An example of such a rare cancer is glioblastoma multiforme (GBM), a phenotypically complex and challenging disease to treat2. Nevertheless, recent advances in GBM research discussed in this short article give us considerable hope of applying new phenotypic screening methods for patient diagnosis, follow-up and treatment evaluation, revealing therapeutic options so far missed in treating this challenging rare disease.
Advancing the development of new therapeutic options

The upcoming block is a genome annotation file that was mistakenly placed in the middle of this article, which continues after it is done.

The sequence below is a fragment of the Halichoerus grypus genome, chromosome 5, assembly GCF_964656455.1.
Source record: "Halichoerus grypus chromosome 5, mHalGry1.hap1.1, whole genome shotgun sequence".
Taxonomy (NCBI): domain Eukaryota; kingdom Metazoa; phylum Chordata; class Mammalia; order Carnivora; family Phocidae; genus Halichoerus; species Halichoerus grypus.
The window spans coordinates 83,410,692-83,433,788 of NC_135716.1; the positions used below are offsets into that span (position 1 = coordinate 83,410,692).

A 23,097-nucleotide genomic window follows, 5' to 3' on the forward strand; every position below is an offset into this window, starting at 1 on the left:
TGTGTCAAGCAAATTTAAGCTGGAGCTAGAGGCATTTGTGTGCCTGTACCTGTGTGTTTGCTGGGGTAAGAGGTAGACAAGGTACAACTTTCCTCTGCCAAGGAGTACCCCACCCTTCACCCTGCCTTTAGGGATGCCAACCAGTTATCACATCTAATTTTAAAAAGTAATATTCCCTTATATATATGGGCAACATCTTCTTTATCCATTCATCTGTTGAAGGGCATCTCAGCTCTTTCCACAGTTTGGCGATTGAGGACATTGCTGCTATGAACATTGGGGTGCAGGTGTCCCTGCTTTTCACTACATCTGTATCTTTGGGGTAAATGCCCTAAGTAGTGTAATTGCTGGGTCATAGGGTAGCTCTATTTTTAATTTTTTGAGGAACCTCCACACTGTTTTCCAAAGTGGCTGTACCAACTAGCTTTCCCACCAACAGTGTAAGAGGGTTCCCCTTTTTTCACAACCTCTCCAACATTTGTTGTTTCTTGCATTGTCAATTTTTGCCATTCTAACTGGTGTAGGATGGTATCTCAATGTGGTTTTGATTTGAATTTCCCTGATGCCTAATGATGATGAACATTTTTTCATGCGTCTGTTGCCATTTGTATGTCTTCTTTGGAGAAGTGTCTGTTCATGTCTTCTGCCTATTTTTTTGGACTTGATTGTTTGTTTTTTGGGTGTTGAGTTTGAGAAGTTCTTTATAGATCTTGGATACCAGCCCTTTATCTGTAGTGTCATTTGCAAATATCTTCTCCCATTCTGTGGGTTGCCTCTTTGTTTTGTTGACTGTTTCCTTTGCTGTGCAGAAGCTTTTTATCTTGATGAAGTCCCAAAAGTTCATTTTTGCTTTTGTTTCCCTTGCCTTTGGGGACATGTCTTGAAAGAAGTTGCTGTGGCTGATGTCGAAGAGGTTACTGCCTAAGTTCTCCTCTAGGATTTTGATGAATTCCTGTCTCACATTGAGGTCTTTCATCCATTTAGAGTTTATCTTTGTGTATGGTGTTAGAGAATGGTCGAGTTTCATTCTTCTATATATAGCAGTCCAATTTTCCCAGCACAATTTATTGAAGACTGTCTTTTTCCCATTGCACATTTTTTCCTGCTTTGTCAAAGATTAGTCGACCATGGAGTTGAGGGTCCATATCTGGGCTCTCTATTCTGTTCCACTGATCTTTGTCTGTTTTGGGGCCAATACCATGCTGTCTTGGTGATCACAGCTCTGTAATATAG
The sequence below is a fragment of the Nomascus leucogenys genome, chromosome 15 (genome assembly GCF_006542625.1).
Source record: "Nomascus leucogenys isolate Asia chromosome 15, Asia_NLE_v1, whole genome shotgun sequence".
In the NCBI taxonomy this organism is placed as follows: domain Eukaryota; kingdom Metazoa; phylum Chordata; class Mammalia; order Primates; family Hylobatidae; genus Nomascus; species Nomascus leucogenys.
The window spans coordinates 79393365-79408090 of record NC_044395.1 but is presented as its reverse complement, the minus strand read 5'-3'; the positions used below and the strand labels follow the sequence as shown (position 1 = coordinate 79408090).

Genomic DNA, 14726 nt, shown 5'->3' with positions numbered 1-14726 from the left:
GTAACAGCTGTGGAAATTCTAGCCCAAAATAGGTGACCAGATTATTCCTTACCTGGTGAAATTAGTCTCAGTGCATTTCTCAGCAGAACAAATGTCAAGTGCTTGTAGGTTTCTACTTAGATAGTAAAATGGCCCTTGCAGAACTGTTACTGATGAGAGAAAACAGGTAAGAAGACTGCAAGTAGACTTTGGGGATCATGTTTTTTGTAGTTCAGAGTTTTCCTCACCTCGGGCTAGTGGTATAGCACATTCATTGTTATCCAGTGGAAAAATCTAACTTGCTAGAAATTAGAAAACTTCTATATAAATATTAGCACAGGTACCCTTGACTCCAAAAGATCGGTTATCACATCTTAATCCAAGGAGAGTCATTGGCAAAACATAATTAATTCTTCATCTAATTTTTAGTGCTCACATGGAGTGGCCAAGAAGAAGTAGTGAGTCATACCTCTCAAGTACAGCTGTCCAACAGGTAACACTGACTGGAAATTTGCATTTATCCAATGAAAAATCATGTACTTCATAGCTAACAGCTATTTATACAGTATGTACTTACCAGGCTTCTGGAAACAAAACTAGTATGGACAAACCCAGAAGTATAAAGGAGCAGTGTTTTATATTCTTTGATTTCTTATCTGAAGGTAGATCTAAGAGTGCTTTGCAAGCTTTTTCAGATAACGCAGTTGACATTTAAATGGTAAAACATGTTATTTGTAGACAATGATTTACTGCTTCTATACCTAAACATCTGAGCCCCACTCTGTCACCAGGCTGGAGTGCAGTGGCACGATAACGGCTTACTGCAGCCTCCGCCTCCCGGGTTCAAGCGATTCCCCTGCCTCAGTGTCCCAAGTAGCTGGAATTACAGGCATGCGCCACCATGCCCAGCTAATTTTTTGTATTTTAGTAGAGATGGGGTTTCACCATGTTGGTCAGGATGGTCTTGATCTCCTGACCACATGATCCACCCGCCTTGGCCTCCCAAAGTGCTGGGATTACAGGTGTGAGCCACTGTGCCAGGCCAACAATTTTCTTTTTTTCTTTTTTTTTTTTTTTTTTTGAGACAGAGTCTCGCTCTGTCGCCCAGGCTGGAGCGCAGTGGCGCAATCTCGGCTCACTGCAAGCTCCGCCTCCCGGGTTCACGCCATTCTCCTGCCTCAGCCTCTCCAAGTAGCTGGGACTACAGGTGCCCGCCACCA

At present there are no effective therapies for patients suffering from GBM. In this context, there is no doubt that the availability of preclinical diagnostic information for individual patients and their tumours would provide benefit both to the patient (through precise phenotyping of their form of the disease thereby eventually helping to administer appropriate therapies), and to the clinician who will be able to compare and contrast response rates using particular drug regimens in defined clinical GBM phenotypes. The distress caused by current treatment options with limited efficacy (namely temozolomide and radiotherapy) is evident, especially in younger patients who find such treatments daunting at best. Even marginal improvements in longevity and quality of life will represent a significant benefit to patients with this disease.